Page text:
What N.H. needs: truth in spending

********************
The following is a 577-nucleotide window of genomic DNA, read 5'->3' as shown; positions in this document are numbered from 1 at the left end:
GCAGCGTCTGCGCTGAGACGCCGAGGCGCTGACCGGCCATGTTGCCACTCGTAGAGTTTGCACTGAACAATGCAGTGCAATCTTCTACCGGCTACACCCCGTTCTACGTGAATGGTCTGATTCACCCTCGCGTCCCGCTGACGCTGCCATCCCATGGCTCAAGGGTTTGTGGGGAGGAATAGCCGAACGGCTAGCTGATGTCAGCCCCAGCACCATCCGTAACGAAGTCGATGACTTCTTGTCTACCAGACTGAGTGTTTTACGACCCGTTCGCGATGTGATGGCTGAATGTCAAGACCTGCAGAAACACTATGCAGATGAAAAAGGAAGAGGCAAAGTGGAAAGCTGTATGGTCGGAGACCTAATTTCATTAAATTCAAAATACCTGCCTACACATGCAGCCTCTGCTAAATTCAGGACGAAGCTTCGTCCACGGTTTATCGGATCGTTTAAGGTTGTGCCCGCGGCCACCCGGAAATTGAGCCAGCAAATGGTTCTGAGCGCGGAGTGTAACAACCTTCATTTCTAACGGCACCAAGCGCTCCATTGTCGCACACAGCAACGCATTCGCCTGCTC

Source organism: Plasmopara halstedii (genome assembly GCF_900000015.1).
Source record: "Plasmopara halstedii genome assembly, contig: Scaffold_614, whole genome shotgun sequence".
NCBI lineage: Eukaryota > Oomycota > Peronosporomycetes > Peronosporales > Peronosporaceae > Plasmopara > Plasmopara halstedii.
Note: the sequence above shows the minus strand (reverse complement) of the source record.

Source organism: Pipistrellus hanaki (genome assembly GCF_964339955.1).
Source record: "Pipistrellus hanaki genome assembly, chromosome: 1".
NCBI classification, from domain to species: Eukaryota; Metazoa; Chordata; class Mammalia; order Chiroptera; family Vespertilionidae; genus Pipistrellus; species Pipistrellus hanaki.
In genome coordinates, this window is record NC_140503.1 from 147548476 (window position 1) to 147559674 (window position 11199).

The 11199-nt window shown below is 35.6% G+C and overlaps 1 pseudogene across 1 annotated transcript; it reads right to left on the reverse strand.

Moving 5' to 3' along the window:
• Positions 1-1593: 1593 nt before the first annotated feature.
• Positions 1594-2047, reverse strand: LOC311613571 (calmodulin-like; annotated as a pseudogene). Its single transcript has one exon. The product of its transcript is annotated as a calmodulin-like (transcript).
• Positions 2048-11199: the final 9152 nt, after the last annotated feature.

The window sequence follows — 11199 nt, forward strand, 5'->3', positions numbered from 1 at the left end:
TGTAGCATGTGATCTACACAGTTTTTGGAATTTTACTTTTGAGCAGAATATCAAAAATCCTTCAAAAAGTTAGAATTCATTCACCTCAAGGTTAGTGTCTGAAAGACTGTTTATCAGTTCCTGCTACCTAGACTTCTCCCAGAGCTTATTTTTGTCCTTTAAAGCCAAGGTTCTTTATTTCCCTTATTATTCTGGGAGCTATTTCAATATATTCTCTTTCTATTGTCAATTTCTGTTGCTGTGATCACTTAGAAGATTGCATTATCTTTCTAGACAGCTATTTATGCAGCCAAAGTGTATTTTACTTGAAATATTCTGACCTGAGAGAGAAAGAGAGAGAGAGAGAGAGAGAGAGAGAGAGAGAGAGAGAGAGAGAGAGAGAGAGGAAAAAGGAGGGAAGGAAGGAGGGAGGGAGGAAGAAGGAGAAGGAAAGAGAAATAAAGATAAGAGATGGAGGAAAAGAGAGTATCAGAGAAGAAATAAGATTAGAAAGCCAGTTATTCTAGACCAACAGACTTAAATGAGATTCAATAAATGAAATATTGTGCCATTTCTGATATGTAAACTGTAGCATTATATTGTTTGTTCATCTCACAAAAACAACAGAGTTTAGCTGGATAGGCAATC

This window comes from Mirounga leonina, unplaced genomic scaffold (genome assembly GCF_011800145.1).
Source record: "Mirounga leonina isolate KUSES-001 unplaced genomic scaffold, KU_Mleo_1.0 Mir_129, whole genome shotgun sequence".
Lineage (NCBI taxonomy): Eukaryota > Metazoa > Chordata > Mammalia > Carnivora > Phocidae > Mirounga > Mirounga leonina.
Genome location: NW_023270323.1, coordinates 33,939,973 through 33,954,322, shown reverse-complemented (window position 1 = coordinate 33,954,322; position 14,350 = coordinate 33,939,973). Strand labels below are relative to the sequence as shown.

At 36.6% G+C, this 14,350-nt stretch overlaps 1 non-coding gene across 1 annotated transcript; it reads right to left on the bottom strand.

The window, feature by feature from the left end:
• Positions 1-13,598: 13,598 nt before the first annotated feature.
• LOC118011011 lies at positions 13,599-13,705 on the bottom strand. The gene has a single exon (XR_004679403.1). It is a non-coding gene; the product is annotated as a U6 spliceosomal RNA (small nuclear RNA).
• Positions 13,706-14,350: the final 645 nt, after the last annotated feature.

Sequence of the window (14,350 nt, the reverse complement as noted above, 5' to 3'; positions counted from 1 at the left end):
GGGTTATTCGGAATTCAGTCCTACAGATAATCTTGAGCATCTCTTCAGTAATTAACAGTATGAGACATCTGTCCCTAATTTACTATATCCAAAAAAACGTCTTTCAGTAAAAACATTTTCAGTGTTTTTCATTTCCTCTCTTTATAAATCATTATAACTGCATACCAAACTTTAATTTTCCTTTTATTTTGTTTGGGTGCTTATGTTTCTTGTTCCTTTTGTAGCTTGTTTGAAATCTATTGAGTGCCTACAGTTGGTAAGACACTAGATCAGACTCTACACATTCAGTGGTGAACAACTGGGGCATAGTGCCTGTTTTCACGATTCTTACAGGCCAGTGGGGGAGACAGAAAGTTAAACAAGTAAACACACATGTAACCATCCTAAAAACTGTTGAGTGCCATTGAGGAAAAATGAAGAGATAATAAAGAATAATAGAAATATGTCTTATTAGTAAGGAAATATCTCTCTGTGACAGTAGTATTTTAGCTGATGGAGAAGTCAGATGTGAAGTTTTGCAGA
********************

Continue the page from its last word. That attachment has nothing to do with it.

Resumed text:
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The budget process is complicated, and I have always believed in complete transparency; the citizens of New Hampshire deserve to know what is being budgeted and what is being spent. As a government we should be held to the exact same standard we hold ourselves to when budgeting our personal finances. The unfortunate truth of this matter is that the political will, or leadership, of the Democrat majority does not have the same opinion. What are we left with? Here lies the problem. In June of 2007 the Democratic majority, under the leadership of Gov. John Lynch, passed a 17.5 percent spending increase. This was the largest budget increase in 20 years, and today the new majority is surprised the budget is blowing up despite the glaring warning signs. The Democratic majority would tell you that the budget increased by only 3 percent after you subtracted mandated costs. Don’t be fooled by the rhetoric; those “mandated costs” are not new. Every other legislature has had to apply them to their budget. This is nothing more than an excuse for out-of-control state spending. By constitution in New Hampshire, we have to pass a balanced budget, meaning our revenue projections must meet our spending needs. What the Democratic majority did to meet spending needs was increase revenue projections to accommodate the 17.5 percent increase. We would not do this when managing our personal finances, so why does this principle seem logical when applied to our state finances? The country as a whole is in an economic downturn, however New Hampshire is faring pretty well. Actual revenues have increased by nearly $43 million over last year, clearly indicating the problem is with spending and not with revenue. In real numbers this is a spending problem that dances to the tune of $150 million over the biennium (and that is a fiscally conservative estimate that I don’t believe my Democratic colleagues will argue with). The governor has called for cuts, and if I had a crystal ball my bet is he’s getting ready to ask for another round of “cuts.” These so-called cuts will come before the Legislative Fiscal Committee, a 10-member committee made up of five members of the House of Representatives and five members of the Senate. The intent of the fiscal committee is to provide financial oversight to agencies when the Legislature is not in session. Certainly the intent of the fiscal committee is not to provide a rewrite or a total budget overhaul which, in my opinion, is what we are being asked to do. This is not transparency; this is nothing more than a backdoor tactic to avert public participation, and in the political world to avert negative public opinion. What is the solution? The Democratic leadership in Concord needs to step up to the plate and offer a supplemental budget clearly outlining the action they plan to take to reduce spending to put us in line with realistic revenue estimates. This should be a no-brainer, however the approach that seems to be moving forward is wait and see how big this deficit gets and then find a revenue source that will fit. This is not fiscally responsible, it’s not reasonable, it’s not even rational. Like every one of us must do in our personal lives, your government must find a way to live within its means. A supplemental budget is the only answer. A supplemental budget gives every citizen the right to be heard on this issue and every legislator a vote. The clock is ticking and an economic rebound to support the hefty 17.5 percent spending increase is not on the horizon. I hope that my colleagues in the majority will choose to be forthright with the people of New Hampshire and come forward with a supplemental budget. You, the citizenry of New Hampshire deserve it and now is the time to demand it! Sen. Ted Gatsas of Manchester is the Republican leader in the New Hampshire Senate and a member of the Legislative Fiscal Committee. Edit ModuleShow Tags
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